Yesterday, though, as we finished a phone conversation, she asked me if I could say, “I love you” to close a conversation. She said that if one of us were to die in an accident, she would need the assurance that the last words we exchanged were words of love.

I realized I may have never explained why I said, “Bye-bye” in the first place, and simply told her the history and that I find it silly. She said that’s what she thought, but that she needs to hear “I love you.” I said okay and then hung up by saying “bye-bye.”

Mind you, all of this is taking place, from my end, in the office and in the presence of a student worker.

She called back immediately and said, “You did it again.” We clarified a bit more, both laughing pretty hard by now, and then agreed that I would say “I love you, too” sometime in the process of signing off, but that it would be okay to still use my silly “Bye-bye” at the end. I said “Okay, thanks,” she said “I love you” and I said “Bye-bye” and hung up.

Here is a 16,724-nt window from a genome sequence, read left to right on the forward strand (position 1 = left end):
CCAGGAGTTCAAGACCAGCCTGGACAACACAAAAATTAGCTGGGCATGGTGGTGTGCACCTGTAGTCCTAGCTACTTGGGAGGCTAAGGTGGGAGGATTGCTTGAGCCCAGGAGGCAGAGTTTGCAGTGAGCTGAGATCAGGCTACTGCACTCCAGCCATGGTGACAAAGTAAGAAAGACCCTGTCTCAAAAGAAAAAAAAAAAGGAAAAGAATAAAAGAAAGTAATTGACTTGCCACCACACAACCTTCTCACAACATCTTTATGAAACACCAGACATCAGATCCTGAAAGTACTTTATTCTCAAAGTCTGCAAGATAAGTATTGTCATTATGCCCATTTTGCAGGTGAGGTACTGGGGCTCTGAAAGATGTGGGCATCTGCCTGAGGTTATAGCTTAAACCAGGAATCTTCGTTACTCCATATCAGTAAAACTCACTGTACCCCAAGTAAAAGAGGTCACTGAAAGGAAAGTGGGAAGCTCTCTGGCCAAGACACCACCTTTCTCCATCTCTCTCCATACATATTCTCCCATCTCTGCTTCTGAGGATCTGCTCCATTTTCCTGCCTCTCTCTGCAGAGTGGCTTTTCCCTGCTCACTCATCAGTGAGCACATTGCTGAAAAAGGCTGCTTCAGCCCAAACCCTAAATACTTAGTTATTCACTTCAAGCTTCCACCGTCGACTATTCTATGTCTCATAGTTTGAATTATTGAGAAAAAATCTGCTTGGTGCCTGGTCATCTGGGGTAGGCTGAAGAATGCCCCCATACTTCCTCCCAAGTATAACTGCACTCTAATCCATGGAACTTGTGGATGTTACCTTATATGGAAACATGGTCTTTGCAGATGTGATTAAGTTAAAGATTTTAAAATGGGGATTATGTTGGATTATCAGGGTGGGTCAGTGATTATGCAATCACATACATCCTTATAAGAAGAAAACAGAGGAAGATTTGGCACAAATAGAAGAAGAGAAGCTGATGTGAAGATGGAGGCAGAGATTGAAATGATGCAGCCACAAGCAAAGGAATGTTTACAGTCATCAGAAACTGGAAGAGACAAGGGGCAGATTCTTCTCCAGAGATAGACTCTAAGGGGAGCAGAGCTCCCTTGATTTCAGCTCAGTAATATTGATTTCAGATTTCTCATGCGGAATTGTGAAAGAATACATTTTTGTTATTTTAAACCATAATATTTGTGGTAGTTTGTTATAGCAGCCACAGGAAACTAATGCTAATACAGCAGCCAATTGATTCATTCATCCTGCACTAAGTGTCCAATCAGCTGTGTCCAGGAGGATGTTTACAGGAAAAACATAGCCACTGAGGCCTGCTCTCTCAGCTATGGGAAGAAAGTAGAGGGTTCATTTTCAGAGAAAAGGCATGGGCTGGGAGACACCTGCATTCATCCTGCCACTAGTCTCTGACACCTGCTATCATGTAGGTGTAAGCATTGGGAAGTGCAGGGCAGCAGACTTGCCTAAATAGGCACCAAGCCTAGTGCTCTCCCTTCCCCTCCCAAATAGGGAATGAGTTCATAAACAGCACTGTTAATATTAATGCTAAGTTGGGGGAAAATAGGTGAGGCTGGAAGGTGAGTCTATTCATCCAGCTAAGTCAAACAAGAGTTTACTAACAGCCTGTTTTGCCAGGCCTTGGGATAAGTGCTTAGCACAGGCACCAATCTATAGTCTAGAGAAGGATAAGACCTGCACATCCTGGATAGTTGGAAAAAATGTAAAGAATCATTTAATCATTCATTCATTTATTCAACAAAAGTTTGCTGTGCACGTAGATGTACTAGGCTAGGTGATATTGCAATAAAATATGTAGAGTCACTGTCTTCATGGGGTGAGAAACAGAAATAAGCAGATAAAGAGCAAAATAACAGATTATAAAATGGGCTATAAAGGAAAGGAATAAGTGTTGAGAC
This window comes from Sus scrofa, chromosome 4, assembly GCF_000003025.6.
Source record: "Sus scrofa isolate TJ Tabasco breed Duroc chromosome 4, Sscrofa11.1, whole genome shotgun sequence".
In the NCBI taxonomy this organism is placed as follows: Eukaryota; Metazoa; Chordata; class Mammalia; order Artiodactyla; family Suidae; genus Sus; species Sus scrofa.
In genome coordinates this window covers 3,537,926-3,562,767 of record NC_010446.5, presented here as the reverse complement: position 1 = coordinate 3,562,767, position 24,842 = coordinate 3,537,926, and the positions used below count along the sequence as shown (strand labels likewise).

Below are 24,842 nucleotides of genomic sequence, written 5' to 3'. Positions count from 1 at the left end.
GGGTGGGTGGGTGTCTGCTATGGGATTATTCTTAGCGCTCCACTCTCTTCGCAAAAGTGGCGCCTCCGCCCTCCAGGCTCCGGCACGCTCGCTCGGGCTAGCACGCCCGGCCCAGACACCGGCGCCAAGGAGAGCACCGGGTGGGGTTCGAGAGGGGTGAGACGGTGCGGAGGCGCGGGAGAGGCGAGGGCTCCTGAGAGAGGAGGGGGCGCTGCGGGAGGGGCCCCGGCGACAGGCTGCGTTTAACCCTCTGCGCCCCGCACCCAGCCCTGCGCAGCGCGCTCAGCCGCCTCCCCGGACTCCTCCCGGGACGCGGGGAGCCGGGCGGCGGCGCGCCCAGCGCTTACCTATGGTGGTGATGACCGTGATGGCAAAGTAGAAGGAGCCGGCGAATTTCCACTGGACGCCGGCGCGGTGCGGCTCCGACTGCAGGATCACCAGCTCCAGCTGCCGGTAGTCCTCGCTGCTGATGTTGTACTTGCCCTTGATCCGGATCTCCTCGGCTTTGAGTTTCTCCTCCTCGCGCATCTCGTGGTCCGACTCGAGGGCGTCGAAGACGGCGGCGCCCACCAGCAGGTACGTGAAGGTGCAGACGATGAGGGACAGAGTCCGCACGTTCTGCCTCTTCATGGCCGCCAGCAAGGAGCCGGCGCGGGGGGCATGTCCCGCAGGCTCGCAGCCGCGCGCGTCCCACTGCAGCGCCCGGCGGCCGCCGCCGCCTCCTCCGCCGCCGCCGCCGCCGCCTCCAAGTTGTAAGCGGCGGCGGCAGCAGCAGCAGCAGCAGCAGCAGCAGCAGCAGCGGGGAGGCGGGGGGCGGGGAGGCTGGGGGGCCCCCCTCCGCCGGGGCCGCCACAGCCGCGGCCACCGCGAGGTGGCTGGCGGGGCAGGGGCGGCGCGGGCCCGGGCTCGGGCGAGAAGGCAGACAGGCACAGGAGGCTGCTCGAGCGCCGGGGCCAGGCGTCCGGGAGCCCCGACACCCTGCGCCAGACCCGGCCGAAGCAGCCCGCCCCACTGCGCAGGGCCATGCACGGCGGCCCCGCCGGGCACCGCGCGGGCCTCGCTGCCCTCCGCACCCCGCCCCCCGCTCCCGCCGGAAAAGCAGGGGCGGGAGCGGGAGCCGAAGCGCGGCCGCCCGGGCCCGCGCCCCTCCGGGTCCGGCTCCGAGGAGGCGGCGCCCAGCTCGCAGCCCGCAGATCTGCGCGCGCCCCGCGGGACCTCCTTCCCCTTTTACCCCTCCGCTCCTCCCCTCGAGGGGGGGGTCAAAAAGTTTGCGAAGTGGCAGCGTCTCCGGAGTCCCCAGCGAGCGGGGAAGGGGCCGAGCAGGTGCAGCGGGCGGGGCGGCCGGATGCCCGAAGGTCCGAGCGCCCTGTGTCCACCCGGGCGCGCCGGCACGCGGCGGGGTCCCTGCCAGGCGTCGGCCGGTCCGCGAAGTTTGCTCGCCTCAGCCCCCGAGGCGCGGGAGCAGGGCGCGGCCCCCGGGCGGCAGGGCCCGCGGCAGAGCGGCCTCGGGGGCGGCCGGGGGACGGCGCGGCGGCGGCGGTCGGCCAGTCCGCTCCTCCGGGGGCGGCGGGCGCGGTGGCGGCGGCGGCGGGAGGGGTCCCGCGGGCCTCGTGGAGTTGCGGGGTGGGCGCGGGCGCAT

15 seconds later she called back and we laughed some more, and by this time, I’m laughing with our student worker as well.

We’ve been finding a lot of humor with one another lately, which is fun. I’m grateful we can laugh with one another, and I’m grateful for a wife who loves me so well.

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Abortion’s “Selma” Moment

Abortion’s “Selma” Moment

With recent revelations from Planned Parenthood about the gruesome realities of the abortion business, I believe the pro-life movement has hit its “Selma” moment, and I wanted to involve our teenage son, Oscar, in activism on this issue.

On March 7, 1965, 600 activists were beaten on their march from Selma to Montgomery, Alabama, to protest the denial of voting rights to black people. Images of the pogrom were broadcast on television and reported widely in the media. The images brought to naked light the racist violence that had been consistently and systematically used to oppress black people in the south.